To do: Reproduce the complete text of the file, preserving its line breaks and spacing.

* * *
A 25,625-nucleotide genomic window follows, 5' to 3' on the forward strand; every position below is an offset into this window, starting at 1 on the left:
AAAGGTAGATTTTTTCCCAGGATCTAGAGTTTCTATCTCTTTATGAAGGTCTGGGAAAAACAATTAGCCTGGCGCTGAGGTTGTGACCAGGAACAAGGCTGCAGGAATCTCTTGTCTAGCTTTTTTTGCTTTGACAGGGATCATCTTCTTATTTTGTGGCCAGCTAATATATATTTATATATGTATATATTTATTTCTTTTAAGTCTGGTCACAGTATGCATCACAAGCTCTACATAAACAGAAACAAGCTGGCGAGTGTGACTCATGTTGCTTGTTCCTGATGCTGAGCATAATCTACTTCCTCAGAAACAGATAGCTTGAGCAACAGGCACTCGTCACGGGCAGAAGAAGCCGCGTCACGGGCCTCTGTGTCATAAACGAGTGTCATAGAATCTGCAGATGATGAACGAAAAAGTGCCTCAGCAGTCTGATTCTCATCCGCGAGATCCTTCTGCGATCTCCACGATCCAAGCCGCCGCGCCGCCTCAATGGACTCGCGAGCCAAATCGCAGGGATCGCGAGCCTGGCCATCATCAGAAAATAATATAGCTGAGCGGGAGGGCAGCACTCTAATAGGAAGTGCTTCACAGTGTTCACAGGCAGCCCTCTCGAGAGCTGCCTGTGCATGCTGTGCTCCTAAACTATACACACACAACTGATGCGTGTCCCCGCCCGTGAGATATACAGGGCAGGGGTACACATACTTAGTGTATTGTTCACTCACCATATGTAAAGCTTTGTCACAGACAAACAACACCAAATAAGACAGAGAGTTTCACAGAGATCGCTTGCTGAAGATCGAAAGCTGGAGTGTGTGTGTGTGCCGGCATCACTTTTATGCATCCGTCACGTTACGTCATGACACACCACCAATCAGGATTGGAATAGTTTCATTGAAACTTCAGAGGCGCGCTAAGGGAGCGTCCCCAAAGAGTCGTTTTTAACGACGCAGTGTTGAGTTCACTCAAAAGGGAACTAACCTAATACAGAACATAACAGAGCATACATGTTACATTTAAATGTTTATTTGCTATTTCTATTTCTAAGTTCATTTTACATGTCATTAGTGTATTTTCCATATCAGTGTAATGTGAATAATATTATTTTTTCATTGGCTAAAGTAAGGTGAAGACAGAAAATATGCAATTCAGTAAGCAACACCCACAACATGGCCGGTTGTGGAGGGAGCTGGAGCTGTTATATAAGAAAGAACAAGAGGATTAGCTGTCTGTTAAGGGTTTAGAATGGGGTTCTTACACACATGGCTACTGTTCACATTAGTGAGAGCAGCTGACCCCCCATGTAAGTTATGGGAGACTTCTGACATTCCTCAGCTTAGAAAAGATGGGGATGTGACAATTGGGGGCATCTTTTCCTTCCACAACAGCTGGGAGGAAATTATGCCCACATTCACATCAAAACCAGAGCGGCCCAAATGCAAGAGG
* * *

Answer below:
A 25,625-nucleotide genomic window follows, 5' to 3' on the forward strand; every position below is an offset into this window, starting at 1 on the left:
AAAGGTAGATTTTTTCCCAGGATCTAGAGTTTCTATCTCTTTATGAAGGTCTGGGAAAAACAATTAGCCTGGCGCTGAGGTTGTGACCAGGAACAAGGCTGCAGGAATCTCTTGTCTAGCTTTTTTTGCTTTGACAGGGATCATCTTCTTATTTTGTGGCCAGCTAATATATATTTATATATGTATATATTTATTTCTTTTAAGTCTGGTCACAGTATGCATCACAAGCTCTACATAAACAGAAACAAGCTGGCGAGTGTGACTCATGTTGCTTGTTCCTGATGCTGAGCATAATCTACTTCCTCAGAAACAGATAGCTTGAGCAACAGGCACTCGTCACGGGCAGAAGAAGCCGCGTCACGGGCCTCTGTGTCATAAACGAGTGTCATAGAATCTGCAGATGATGAACGAAAAAGTGCCTCAGCAGTCTGATTCTCATCCGCGAGATCCTTCTGCGATCTCCACGATCCAAGCCGCCGCGCCGCCTCAATGGACTCGCGAGCCAAATCGCAGGGATCGCGAGCCTGGCCATCATCAGAAAATAATATAGCTGAGCGGGAGGGCAGCACTCTAATAGGAAGTGCTTCACAGTGTTCACAGGCAGCCCTCTCGAGAGCTGCCTGTGCATGCTGTGCTCCTAAACTATACACACACAACTGATGCGTGTCCCCGCCCGTGAGATATACAGGGCAGGGGTACACATACTTAGTGTATTGTTCACTCACCATATGTAAAGCTTTGTCACAGACAAACAACACCAAATAAGACAGAGAGTTTCACAGAGATCGCTTGCTGAAGATCGAAAGCTGGAGTGTGTGTGTGTGCCGGCATCACTTTTATGCATCCGTCACGTTACGTCATGACACACCACCAATCAGGATTGGAATAGTTTCATTGAAACTTCAGAGGCGCGCTAAGGGAGCGTCCCCAAAGAGTCGTTTTTAACGACGCAGTGTTGAGTTCACTCAAAAGGGAACTAACCTAATACAGAACATAACAGAGCATACATGTTACATTTAAATGTTTATTTGCTATTTCTATTTCTAAGTTCATTTTACATGTCATTAGTGTATTTTCCATATCAGTGTAATGTGAATAATATTATTTTTTCATTGGCTAAAGTAAGGTGAAGACAGAAAATATGCAATTCAGTAAGCAACACCCACAACATGGCCGGTTGTGGAGGGAGCTGGAGCTGTTATATAAGAAAGAACAAGAGGATTAGCTGTCTGTTAAGGGTTTAGAATGGGGTTCTTACACACATGGCTACTGTTCACATTAGTGAGAGCAGCTGACCCCCCATGTAAGTTATGGGAGACTTCTGACATTCCTCAGCTTAGAAAAGATGGGGATGTGACAATTGGGGGCATCTTTTCCTTCCACAACAGCTGGGAGGAAATTATGCCCACATTCACATCAAAACCAGAGCGGCCCAAATGCAAGAGG